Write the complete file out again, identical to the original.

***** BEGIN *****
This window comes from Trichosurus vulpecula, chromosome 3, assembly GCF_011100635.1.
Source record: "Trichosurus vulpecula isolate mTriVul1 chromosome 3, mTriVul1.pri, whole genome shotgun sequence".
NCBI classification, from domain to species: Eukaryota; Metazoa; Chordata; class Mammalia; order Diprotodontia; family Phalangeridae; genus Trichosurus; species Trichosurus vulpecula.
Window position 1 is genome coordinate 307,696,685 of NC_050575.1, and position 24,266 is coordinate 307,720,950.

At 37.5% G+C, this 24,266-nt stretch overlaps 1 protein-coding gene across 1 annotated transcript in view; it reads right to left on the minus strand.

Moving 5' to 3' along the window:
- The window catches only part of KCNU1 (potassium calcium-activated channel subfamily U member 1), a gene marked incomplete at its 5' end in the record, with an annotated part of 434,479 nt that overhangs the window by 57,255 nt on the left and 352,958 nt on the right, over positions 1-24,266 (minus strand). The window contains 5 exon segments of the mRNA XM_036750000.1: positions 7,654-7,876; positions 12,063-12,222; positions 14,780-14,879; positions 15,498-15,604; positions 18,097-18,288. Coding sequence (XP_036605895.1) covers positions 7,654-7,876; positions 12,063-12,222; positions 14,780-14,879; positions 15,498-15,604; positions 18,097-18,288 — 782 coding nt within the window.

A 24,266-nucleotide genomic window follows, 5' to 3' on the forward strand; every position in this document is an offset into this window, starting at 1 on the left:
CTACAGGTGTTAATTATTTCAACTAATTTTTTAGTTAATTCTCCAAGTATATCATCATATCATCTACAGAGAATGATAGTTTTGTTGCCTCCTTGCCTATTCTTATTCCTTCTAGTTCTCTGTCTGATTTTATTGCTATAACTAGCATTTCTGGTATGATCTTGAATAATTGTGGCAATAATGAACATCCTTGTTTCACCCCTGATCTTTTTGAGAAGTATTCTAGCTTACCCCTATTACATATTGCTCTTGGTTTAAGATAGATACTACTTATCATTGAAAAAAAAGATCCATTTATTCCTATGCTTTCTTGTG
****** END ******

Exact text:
This window comes from Trichosurus vulpecula, chromosome 3, assembly GCF_011100635.1.
Source record: "Trichosurus vulpecula isolate mTriVul1 chromosome 3, mTriVul1.pri, whole genome shotgun sequence".
NCBI classification, from domain to species: Eukaryota; Metazoa; Chordata; class Mammalia; order Diprotodontia; family Phalangeridae; genus Trichosurus; species Trichosurus vulpecula.
Window position 1 is genome coordinate 307,696,685 of NC_050575.1, and position 24,266 is coordinate 307,720,950.

At 37.5% G+C, this 24,266-nt stretch overlaps 1 protein-coding gene across 1 annotated transcript in view; it reads right to left on the minus strand.

Moving 5' to 3' along the window:
- The window catches only part of KCNU1 (potassium calcium-activated channel subfamily U member 1), a gene marked incomplete at its 5' end in the record, with an annotated part of 434,479 nt that overhangs the window by 57,255 nt on the left and 352,958 nt on the right, over positions 1-24,266 (minus strand). The window contains 5 exon segments of the mRNA XM_036750000.1: positions 7,654-7,876; positions 12,063-12,222; positions 14,780-14,879; positions 15,498-15,604; positions 18,097-18,288. Coding sequence (XP_036605895.1) covers positions 7,654-7,876; positions 12,063-12,222; positions 14,780-14,879; positions 15,498-15,604; positions 18,097-18,288 — 782 coding nt within the window.

A 24,266-nucleotide genomic window follows, 5' to 3' on the forward strand; every position in this document is an offset into this window, starting at 1 on the left:
CTACAGGTGTTAATTATTTCAACTAATTTTTTAGTTAATTCTCCAAGTATATCATCATATCATCTACAGAGAATGATAGTTTTGTTGCCTCCTTGCCTATTCTTATTCCTTCTAGTTCTCTGTCTGATTTTATTGCTATAACTAGCATTTCTGGTATGATCTTGAATAATTGTGGCAATAATGAACATCCTTGTTTCACCCCTGATCTTTTTGAGAAGTATTCTAGCTTACCCCTATTACATATTGCTCTTGGTTTAAGATAGATACTACTTATCATTGAAAAAAAAGATCCATTTATTCCTATGCTTTCTTGTG